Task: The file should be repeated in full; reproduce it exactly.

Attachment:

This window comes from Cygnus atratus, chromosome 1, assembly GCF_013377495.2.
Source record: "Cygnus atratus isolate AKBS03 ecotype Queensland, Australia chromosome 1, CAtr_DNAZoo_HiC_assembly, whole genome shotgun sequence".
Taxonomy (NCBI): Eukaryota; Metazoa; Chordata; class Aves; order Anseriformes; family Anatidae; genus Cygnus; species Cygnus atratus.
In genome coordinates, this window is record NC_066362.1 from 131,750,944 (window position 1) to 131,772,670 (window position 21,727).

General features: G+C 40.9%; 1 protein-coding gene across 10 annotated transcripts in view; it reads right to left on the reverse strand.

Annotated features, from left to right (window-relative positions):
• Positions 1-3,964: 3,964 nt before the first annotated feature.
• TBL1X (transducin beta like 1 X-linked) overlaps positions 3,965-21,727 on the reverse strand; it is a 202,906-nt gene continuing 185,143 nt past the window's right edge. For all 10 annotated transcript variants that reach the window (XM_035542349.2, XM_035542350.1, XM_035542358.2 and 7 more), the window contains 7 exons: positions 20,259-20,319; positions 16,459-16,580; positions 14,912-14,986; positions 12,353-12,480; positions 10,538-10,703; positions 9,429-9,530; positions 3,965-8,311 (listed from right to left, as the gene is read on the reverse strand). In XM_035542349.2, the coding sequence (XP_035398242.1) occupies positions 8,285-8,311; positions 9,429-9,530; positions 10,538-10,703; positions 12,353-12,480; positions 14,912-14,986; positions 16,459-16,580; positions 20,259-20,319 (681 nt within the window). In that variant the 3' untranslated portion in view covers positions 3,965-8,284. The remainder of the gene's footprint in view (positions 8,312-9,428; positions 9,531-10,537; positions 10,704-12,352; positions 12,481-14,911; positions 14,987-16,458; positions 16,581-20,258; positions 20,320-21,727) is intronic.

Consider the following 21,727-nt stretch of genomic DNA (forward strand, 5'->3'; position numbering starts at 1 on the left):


This window comes from Cygnus atratus, chromosome 1, assembly GCF_013377495.2.
Source record: "Cygnus atratus isolate AKBS03 ecotype Queensland, Australia chromosome 1, CAtr_DNAZoo_HiC_assembly, whole genome shotgun sequence".
Taxonomy (NCBI): Eukaryota; Metazoa; Chordata; class Aves; order Anseriformes; family Anatidae; genus Cygnus; species Cygnus atratus.
In genome coordinates, this window is record NC_066362.1 from 131,750,944 (window position 1) to 131,772,670 (window position 21,727).

General features: G+C 40.9%; 1 protein-coding gene across 10 annotated transcripts in view; it reads right to left on the reverse strand.

Annotated features, from left to right (window-relative positions):
• Positions 1-3,964: 3,964 nt before the first annotated feature.
• TBL1X (transducin beta like 1 X-linked) overlaps positions 3,965-21,727 on the reverse strand; it is a 202,906-nt gene continuing 185,143 nt past the window's right edge. For all 10 annotated transcript variants that reach the window (XM_035542349.2, XM_035542350.1, XM_035542358.2 and 7 more), the window contains 7 exons: positions 20,259-20,319; positions 16,459-16,580; positions 14,912-14,986; positions 12,353-12,480; positions 10,538-10,703; positions 9,429-9,530; positions 3,965-8,311 (listed from right to left, as the gene is read on the reverse strand). In XM_035542349.2, the coding sequence (XP_035398242.1) occupies positions 8,285-8,311; positions 9,429-9,530; positions 10,538-10,703; positions 12,353-12,480; positions 14,912-14,986; positions 16,459-16,580; positions 20,259-20,319 (681 nt within the window). In that variant the 3' untranslated portion in view covers positions 3,965-8,284. The remainder of the gene's footprint in view (positions 8,312-9,428; positions 9,531-10,537; positions 10,704-12,352; positions 12,481-14,911; positions 14,987-16,458; positions 16,581-20,258; positions 20,320-21,727) is intronic.

Consider the following 21,727-nt stretch of genomic DNA (forward strand, 5'->3'; position numbering starts at 1 on the left):